Geographical Features:
Pittwater; Hawkesbury River

Hawkesbury River
The Rver was named by Gov Phillip on the occasion of his first exploratory trip along it. The name honours Charles Jenkinson (1727-1808), Lord Hawkesbury and 1st Earl of Liverpool (right), who was the President of the Board of Trade in the Pitt administration when the First Fleet left England in 1787. Jenkinson served as Foreign Secretary under Addington (1801-3), was Home Secretary under Pitt (1804) and rose to be Prime Minister from 1812-27.

Castle Bay:
the entrance to the bay has rock formations which look like a row of battlements.

Looking Glass Bay:
>named after a fallen slab of rock at the downstream entrance to the bay is in the shape of a looking glass.

Porto Bay:
Harry and Henry Gonsalves, two Portuguese fishermen and boatbuilders in the 1880s ran their business from Porto Bay into which the creek flows. Another source says the name is the misspelling of Porter Bay as recorded on early maps; origin unknown.

Green Point:
On the western shore of the Hawkesbury at the southern entrance to Porto Bay south of Brooklyn. This is a very common name in the lower Hawkesbury region as well as in Sydney Harbour and elsewhere. In almost all cases it relates to places that have a low rocky shore and thus can readily be used as a landing place. There is also usually evidence of an Aboriginal midden and an early European house site nearby, indicated by some exotic plants and a general absence of thick bush. The latter results from excessive nutrients in the soil from human wastes. These locations tend to be characterised by coarse grasses and appear green in contrast to the surrounding bushland. At this location at Porto Bay the name was used in 1835 when James Brannan received a land grant. An industrial miner's right was granted for this area on 12 December 1893. Mullet Creek was the site of a search for coal in the 1870s. See Alison Point.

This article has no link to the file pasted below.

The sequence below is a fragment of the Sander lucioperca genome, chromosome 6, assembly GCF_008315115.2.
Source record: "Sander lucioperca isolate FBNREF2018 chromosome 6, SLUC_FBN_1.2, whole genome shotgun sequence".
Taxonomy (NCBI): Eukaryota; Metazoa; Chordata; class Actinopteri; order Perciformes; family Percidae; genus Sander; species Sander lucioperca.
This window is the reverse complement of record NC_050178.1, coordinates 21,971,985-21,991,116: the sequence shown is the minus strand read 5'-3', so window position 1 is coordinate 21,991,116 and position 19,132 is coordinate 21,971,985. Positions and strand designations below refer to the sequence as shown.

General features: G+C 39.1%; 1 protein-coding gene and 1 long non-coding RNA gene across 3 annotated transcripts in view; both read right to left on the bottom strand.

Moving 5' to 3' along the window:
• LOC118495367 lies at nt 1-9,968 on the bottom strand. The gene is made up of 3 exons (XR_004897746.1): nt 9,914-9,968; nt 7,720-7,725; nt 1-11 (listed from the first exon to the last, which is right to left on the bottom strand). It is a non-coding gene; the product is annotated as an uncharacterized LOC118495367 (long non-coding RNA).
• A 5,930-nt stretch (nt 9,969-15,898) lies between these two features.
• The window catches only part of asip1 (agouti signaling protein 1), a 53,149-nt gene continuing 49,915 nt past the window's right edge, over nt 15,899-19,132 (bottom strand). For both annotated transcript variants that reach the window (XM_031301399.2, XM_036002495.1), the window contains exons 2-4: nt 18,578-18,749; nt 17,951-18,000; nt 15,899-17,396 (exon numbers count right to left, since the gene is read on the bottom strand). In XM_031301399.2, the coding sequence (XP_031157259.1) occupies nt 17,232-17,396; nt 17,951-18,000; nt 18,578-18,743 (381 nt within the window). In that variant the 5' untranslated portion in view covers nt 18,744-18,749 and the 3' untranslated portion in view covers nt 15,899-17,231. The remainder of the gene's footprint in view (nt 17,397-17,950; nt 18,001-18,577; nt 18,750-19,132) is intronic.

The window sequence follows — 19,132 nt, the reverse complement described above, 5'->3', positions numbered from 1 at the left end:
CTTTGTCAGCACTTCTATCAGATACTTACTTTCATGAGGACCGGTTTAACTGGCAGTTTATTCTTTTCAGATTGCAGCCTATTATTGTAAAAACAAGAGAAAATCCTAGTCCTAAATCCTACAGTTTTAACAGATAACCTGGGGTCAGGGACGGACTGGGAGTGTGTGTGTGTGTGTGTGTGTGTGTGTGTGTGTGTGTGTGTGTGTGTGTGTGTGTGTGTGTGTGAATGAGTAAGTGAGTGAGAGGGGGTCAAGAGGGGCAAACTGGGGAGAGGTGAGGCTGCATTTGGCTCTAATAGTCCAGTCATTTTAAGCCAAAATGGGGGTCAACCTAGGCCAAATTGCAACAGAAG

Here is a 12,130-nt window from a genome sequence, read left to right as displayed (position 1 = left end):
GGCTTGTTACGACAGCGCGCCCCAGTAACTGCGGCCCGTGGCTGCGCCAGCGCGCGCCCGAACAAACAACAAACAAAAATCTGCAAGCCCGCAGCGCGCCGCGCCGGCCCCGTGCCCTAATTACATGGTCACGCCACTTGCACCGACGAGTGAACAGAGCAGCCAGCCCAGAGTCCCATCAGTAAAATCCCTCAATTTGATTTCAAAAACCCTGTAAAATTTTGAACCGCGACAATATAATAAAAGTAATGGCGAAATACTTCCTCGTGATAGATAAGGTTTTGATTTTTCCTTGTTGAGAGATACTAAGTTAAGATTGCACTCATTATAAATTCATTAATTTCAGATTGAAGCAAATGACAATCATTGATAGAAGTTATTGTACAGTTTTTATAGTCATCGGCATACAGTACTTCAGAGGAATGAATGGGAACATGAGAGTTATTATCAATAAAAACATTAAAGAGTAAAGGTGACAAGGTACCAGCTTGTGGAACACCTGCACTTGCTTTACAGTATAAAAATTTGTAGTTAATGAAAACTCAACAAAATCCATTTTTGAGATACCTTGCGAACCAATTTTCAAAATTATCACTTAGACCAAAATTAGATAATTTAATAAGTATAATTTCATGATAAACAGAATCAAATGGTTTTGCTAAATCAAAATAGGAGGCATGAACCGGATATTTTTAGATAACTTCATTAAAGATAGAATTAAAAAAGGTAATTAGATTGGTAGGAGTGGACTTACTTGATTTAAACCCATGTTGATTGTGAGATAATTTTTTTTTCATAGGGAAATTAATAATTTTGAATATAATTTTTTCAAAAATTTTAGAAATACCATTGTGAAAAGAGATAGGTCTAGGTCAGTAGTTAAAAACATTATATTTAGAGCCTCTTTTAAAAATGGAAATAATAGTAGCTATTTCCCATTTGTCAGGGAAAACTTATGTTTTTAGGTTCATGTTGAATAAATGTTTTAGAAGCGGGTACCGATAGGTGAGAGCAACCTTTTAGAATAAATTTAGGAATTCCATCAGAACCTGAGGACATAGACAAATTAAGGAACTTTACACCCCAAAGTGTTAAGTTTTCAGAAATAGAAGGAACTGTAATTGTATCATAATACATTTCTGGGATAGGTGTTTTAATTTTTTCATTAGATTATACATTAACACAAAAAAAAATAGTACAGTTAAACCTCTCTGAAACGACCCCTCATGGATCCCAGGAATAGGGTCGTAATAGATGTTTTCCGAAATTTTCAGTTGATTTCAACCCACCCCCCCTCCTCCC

Croppy Beach:
On the eastern shore of the Hawkesbury immediately downstream from Croppy Point which is to the southward of Dangar Island. The term 'croppy' originated in 1798 and was applied to anyone with hair cut short, and especially to the Irish rebels of 1798 who thus showed their sympathy for the French Revolution. The name was given to the beach because it was a favourite spot at which to cross the Hawkesbury for Irish convict runaways escaping south from the Hunter. Hughes notes that the United Irishmen who rebelled in Ireland in 1798, and many of whom were transported to the colony, had an anthem entitled 'The Croppy Boy'.

Dead Horse Bay: